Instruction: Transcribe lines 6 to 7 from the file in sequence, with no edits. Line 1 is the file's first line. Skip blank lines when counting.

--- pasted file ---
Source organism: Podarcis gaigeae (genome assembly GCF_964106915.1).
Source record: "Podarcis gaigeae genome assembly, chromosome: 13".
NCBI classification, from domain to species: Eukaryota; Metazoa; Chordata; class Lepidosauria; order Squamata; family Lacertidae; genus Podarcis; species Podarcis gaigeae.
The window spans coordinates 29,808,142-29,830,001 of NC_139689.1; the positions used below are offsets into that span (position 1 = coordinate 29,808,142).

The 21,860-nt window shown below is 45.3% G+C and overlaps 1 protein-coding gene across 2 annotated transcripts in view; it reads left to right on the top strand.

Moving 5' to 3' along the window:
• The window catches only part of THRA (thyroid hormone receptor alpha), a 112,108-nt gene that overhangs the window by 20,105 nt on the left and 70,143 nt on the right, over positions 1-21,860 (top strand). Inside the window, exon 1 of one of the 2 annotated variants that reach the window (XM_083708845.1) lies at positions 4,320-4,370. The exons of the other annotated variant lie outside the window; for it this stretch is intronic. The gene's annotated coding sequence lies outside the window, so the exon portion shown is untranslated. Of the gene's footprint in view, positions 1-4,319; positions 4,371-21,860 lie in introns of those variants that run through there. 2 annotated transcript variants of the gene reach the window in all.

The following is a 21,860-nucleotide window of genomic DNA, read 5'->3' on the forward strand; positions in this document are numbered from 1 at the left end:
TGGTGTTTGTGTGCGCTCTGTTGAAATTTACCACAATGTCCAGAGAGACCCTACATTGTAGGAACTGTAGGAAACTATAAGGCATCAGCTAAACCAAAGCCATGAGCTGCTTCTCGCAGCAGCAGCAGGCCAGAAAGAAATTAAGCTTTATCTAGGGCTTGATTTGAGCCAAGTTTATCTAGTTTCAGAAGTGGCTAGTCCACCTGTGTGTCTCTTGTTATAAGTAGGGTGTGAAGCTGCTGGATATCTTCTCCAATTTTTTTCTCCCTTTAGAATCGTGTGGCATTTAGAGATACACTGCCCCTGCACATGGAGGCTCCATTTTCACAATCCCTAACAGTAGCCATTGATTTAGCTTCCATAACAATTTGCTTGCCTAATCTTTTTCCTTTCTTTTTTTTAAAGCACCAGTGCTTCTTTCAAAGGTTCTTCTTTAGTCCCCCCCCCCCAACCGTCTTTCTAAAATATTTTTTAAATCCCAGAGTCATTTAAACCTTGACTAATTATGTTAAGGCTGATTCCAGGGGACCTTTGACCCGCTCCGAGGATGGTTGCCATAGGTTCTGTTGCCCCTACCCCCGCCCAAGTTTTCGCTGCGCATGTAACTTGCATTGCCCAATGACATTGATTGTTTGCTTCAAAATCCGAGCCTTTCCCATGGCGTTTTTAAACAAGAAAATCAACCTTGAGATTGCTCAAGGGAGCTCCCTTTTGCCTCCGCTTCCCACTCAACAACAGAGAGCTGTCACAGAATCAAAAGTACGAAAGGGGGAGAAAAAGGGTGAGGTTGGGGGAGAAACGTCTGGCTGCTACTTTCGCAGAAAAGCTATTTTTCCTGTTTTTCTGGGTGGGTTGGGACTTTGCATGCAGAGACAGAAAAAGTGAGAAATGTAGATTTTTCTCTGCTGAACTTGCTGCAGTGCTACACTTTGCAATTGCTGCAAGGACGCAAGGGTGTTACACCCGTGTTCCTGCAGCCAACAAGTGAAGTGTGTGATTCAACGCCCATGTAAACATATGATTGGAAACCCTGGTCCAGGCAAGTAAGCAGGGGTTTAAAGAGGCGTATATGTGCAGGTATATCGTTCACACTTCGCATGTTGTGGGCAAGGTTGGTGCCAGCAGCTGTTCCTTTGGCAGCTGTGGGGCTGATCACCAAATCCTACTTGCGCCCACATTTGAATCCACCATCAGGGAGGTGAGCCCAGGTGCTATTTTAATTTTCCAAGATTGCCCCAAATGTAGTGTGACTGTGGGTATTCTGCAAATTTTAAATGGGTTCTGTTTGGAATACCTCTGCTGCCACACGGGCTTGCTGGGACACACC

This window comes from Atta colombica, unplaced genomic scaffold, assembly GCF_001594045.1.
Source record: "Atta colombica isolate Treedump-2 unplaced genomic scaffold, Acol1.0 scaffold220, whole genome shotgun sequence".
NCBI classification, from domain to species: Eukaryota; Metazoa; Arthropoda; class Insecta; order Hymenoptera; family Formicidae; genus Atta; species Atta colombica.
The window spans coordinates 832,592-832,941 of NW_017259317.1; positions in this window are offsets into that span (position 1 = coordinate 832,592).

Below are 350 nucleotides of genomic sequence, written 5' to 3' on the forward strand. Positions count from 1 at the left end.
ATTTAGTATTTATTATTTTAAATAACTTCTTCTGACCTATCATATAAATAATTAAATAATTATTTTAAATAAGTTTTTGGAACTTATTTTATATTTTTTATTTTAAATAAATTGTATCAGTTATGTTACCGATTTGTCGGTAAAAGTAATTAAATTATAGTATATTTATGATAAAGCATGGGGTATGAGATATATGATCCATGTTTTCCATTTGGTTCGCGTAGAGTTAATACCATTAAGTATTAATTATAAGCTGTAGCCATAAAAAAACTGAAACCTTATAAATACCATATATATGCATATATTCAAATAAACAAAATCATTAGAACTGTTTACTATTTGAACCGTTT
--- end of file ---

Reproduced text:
Moving 5' to 3' along the window:
• The window catches only part of THRA (thyroid hormone receptor alpha), a 112,108-nt gene that overhangs the window by 20,105 nt on the left and 70,143 nt on the right, over positions 1-21,860 (top strand). Inside the window, exon 1 of one of the 2 annotated variants that reach the window (XM_083708845.1) lies at positions 4,320-4,370. The exons of the other annotated variant lie outside the window; for it this stretch is intronic. The gene's annotated coding sequence lies outside the window, so the exon portion shown is untranslated. Of the gene's footprint in view, positions 1-4,319; positions 4,371-21,860 lie in introns of those variants that run through there. 2 annotated transcript variants of the gene reach the window in all.